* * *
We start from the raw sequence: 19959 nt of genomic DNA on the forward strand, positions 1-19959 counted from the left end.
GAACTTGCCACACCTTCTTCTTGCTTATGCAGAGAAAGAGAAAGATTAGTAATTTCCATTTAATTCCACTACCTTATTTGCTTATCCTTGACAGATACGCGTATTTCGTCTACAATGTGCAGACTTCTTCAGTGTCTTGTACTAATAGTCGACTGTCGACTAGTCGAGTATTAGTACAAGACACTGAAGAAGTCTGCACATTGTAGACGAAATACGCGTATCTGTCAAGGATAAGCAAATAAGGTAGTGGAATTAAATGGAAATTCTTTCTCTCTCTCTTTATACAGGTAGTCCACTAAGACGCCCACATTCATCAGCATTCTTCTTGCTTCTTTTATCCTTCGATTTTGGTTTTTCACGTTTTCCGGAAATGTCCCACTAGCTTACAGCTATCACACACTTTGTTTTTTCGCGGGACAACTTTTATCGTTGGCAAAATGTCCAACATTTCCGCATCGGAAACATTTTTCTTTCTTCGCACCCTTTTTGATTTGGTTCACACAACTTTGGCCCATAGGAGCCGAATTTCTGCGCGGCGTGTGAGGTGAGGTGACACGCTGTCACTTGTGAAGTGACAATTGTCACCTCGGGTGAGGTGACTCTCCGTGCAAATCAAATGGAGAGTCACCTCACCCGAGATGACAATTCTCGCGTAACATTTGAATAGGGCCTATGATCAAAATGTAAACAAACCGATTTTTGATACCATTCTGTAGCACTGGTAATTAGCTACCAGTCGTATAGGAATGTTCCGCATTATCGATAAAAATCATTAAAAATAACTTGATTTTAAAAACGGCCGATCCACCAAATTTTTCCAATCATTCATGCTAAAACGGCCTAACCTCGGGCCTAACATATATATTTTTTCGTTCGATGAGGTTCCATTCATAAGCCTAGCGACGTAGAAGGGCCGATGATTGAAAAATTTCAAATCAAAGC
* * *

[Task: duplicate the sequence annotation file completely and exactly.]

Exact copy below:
We start from the raw sequence: 19959 nt of genomic DNA on the forward strand, positions 1-19959 counted from the left end.
GAACTTGCCACACCTTCTTCTTGCTTATGCAGAGAAAGAGAAAGATTAGTAATTTCCATTTAATTCCACTACCTTATTTGCTTATCCTTGACAGATACGCGTATTTCGTCTACAATGTGCAGACTTCTTCAGTGTCTTGTACTAATAGTCGACTGTCGACTAGTCGAGTATTAGTACAAGACACTGAAGAAGTCTGCACATTGTAGACGAAATACGCGTATCTGTCAAGGATAAGCAAATAAGGTAGTGGAATTAAATGGAAATTCTTTCTCTCTCTCTTTATACAGGTAGTCCACTAAGACGCCCACATTCATCAGCATTCTTCTTGCTTCTTTTATCCTTCGATTTTGGTTTTTCACGTTTTCCGGAAATGTCCCACTAGCTTACAGCTATCACACACTTTGTTTTTTCGCGGGACAACTTTTATCGTTGGCAAAATGTCCAACATTTCCGCATCGGAAACATTTTTCTTTCTTCGCACCCTTTTTGATTTGGTTCACACAACTTTGGCCCATAGGAGCCGAATTTCTGCGCGGCGTGTGAGGTGAGGTGACACGCTGTCACTTGTGAAGTGACAATTGTCACCTCGGGTGAGGTGACTCTCCGTGCAAATCAAATGGAGAGTCACCTCACCCGAGATGACAATTCTCGCGTAACATTTGAATAGGGCCTATGATCAAAATGTAAACAAACCGATTTTTGATACCATTCTGTAGCACTGGTAATTAGCTACCAGTCGTATAGGAATGTTCCGCATTATCGATAAAAATCATTAAAAATAACTTGATTTTAAAAACGGCCGATCCACCAAATTTTTCCAATCATTCATGCTAAAACGGCCTAACCTCGGGCCTAACATATATATTTTTTCGTTCGATGAGGTTCCATTCATAAGCCTAGCGACGTAGAAGGGCCGATGATTGAAAAATTTCAAATCAAAGC